JUSTICE MARSHALL delivered the opinion of the Court.
This case presents the issue whether, in diversity actions, federal courts must apply a state statute that imposes a fixed penalty on appellants who obtain stays of judgment pending unsuccessful appeals.
Respondents brought this tort action in Alabama state court to recover damages for injuries sustained in a motorcycle accident. Petitioner removed the case to a Federal District Court having diversity jurisdiction. A jury trial resulted in a judgment of $300,000 for respondent Alan Woods and $5,000 for respondent Cara Woods. Petitioner posted bond to stay the judgment pending appeal, and the Court of Appeals affirmed without modification. 768 F.2d 1287 (CA11 1985).
We granted certiorari to consider the equal protection and due process challenges as well as the Erie claim. 475 U.S. 1080 (1986). Because we conclude that the Alabama statute imposing a mandatory affirmance penalty has no application in federal diversity actions, we decline to reach the Fourteenth Amendment issues.
The Alabama statute provides in relevant part:
Petitioner contends that the statute's underlying purposes and mandatory mode of operation conflict with the purposes and operation of Rule 38 of the Federal Rules of Appellate Procedure, and therefore that the statute should not be applied by federal courts sitting in diversity. Entitled "Damages for delay," Rule 38 provides: "If the court of appeals shall determine that an appeal is frivolous, it may award just damages and single or double costs to the appellee." See also 28 U. S. C. § 1912. Under this Rule, "damages are awarded by the court in its discretion in the case of a frivolous appeal as a matter of justice to the appellee and as a penalty against the appellant." Advisory Committee's Notes on Fed. Rule App. Proc. 38, 28 U. S. C. App., p. 492.
In Hanna v. Plumer, 380 U.S. 460 (1965), we set forth the appropriate test for resolving conflicts between state law and the Federal Rules. The initial step is to determine whether, when fairly construed, the scope of Federal Rule 38 is "sufficiently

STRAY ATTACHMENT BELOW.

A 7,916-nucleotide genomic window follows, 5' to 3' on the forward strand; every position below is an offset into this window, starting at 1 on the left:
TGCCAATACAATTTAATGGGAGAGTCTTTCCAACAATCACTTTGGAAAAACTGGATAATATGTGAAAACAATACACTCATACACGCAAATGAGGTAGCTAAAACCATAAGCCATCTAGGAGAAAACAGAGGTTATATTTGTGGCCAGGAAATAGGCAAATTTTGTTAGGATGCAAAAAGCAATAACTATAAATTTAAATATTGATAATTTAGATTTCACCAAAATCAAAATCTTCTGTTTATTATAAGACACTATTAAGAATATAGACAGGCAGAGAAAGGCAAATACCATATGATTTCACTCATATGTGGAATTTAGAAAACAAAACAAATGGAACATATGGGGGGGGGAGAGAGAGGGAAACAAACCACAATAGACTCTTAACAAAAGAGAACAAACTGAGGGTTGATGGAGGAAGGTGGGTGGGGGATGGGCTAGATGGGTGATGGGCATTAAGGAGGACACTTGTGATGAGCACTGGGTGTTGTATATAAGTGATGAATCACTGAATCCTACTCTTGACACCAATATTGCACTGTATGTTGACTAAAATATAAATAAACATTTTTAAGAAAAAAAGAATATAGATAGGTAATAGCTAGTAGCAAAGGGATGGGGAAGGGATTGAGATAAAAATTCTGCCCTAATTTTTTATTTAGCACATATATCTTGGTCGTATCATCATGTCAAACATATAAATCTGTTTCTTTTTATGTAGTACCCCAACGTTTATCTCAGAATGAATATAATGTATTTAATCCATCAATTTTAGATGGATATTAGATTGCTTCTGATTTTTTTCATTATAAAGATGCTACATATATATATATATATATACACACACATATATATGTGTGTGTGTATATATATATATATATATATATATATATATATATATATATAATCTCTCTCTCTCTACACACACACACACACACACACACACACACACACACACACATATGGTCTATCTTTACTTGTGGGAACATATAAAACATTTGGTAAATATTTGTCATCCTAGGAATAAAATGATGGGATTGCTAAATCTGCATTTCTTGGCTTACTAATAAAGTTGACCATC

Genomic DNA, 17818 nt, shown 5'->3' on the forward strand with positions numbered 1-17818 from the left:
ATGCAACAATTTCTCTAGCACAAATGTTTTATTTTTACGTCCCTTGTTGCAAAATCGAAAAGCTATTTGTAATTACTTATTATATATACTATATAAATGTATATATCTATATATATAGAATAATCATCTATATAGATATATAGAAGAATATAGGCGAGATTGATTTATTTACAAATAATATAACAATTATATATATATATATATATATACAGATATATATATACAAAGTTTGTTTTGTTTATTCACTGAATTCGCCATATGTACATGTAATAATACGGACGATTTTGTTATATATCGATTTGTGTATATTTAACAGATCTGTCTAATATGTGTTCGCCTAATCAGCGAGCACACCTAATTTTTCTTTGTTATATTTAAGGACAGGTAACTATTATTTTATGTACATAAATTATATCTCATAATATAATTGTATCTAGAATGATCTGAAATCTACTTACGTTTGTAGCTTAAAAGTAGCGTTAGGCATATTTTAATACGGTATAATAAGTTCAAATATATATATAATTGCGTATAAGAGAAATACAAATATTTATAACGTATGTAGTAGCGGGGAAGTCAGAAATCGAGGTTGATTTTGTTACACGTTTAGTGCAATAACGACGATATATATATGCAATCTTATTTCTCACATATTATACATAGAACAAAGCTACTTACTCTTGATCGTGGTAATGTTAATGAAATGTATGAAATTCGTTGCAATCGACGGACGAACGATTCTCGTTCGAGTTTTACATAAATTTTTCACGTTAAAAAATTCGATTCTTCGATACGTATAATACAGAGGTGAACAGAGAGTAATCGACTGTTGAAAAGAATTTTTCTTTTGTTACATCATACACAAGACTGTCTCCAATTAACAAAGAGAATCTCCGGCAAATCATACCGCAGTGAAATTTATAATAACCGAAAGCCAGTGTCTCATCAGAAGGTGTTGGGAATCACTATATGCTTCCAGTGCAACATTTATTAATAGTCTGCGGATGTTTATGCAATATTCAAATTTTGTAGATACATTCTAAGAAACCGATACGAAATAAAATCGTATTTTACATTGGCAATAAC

The constitutional constraints on the exercise of this rulemaking authority define a test of reasonableness. Rules regulating matters indisputably procedural are a priori constitutional. Rules regulating matters "which, though falling within the uncertain area between substance and procedure, are rationally capable of classification as either," also satisfy this constitutional standard. Id., at 472. The Rules Enabling Act, however, contains an additional requirement. The Federal Rule must not "abridge, enlarge or modify any substantive right . . . ." 28 U. S. C. § 2072. The cardinal purpose of Congress in authorizing the development of a uniform and consistent system of rules governing federal practice and procedure suggests that Rules which incidentally affect litigants' substantive rights do not violate this provision if reasonably necessary to maintain the integrity of that system of rules. See Hanna, supra, at 464-465; Mississippi
Applying the Hanna analysis to an analogous Mississippi statute which provides for a mandatory affirmance penalty, the United States Court of Appeals for the Fifth Circuit concluded in Affholder, Inc. v. Southern Rock, Inc., 746 F.2d 305 (1984), that the statute conflicted with Rule 38 and thus was not applicable in federal diversity actions.
Respondents argue that, because Alabama has a similar Appellate Rule which may be applied in state court alongside the affirmance penalty statute, see Ala. Rule App. Proc. 38; McAnnally v. Levco, Inc., 456 So.2d 66, 67 (Ala. 1984), a federal court sitting in diversity could impose the mandatory penalty and likewise remain free to exercise its discretionary authority under Federal Rule 38. This argument, however, ignores the significant possibility that a court of appeals may, in any given case, find a limited justification for imposing penalties in an amount less than 10% of the lower court's
Federal Rule 38 regulates matters which can reasonably be classified as procedural, thereby satisfying the constitutional standard for validity. Its displacement of the Alabama statute also satisfies the statutory constraints of the Rules Enabling Act. The choice made by the drafters of the Federal Rules in favor of a discretionary procedure affects only the process of enforcing litigants' rights and not the rights themselves.
We therefore hold that the Alabama mandatory affirmance penalty statute has no application to judgments entered by federal courts sitting in diversity.
In addition, we note that federal provisions governing the availability of a stay of judgment pending appeal do not condition the procurement of a stay on exposure to payment of any additional damages in the event the appeal is unsuccessful and, unlike the state provision in this case, allow the federal courts to set the amount of security in their discretion. Compare Fed. Rules Civ. Proc. 62(d) and 62(g) and Fed. Rule App. Proc. 8(b) with Ala. Rule App. Proc. 8(b). See also 28 U. S. C. § 1651.